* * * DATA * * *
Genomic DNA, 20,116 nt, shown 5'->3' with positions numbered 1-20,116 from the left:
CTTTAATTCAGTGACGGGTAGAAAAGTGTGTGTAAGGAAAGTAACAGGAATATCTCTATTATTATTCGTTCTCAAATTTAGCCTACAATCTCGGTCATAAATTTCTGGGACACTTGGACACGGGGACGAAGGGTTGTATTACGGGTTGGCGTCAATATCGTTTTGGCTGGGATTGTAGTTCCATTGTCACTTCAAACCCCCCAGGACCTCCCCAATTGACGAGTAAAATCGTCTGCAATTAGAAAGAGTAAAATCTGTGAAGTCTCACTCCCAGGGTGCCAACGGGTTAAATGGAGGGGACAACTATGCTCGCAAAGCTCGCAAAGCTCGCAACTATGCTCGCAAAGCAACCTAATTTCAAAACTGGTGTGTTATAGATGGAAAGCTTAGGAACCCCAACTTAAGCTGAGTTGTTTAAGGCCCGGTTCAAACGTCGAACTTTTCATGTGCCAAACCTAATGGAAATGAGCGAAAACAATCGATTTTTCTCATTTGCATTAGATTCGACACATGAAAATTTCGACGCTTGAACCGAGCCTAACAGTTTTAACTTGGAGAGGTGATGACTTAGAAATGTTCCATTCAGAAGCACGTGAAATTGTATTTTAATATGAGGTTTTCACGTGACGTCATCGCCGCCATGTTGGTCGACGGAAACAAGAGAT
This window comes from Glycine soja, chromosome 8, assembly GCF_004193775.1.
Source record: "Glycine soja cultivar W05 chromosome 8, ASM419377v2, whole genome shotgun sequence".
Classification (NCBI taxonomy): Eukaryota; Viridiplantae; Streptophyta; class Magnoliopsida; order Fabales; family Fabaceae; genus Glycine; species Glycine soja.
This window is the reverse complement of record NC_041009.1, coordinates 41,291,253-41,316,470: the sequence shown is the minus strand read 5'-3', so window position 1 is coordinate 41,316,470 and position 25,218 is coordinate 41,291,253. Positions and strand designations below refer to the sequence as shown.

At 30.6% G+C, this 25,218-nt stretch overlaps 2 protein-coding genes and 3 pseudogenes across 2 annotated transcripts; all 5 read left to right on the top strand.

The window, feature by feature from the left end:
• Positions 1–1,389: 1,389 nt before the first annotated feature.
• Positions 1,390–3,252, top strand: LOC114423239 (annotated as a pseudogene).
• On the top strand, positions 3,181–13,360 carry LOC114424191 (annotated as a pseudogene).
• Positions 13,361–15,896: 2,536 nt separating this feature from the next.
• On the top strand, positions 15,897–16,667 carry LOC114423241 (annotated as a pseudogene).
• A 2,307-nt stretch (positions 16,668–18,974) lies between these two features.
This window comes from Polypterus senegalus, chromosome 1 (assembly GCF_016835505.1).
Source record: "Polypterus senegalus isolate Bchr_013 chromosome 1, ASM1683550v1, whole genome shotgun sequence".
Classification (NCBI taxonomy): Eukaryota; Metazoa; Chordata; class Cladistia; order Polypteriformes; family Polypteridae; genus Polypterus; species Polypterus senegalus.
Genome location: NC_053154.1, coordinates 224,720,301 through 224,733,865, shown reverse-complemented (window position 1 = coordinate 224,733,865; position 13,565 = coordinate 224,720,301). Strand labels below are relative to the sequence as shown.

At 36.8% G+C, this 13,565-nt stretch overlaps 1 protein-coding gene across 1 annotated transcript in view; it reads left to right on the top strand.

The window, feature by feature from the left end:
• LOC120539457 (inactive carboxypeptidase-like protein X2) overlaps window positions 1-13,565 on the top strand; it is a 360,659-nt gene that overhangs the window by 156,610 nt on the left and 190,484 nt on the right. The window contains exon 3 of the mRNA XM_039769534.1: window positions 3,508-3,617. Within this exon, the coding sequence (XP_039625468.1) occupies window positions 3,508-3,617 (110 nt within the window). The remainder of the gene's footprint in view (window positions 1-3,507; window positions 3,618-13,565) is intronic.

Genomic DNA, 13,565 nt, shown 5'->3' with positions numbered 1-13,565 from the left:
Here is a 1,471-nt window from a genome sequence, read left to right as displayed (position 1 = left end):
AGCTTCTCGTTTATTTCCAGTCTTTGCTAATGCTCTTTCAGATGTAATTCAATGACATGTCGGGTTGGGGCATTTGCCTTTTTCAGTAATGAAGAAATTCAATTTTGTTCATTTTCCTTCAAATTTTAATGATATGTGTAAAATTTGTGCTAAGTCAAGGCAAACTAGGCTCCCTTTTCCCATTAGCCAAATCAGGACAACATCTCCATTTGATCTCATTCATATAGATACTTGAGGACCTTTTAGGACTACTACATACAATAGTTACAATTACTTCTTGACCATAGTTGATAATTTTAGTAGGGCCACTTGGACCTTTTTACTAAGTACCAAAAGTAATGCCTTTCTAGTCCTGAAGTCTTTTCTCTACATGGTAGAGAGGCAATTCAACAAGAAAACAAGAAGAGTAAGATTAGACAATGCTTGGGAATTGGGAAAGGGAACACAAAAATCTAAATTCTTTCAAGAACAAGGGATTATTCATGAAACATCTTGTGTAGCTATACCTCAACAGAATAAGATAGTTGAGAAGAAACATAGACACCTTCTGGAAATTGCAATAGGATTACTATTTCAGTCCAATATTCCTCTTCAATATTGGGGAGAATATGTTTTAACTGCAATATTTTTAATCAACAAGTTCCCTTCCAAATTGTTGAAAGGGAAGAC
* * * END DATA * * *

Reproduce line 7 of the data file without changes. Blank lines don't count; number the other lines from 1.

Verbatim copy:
At 30.6% G+C, this 25,218-nt stretch overlaps 2 protein-coding genes and 3 pseudogenes across 2 annotated transcripts; all 5 read left to right on the top strand.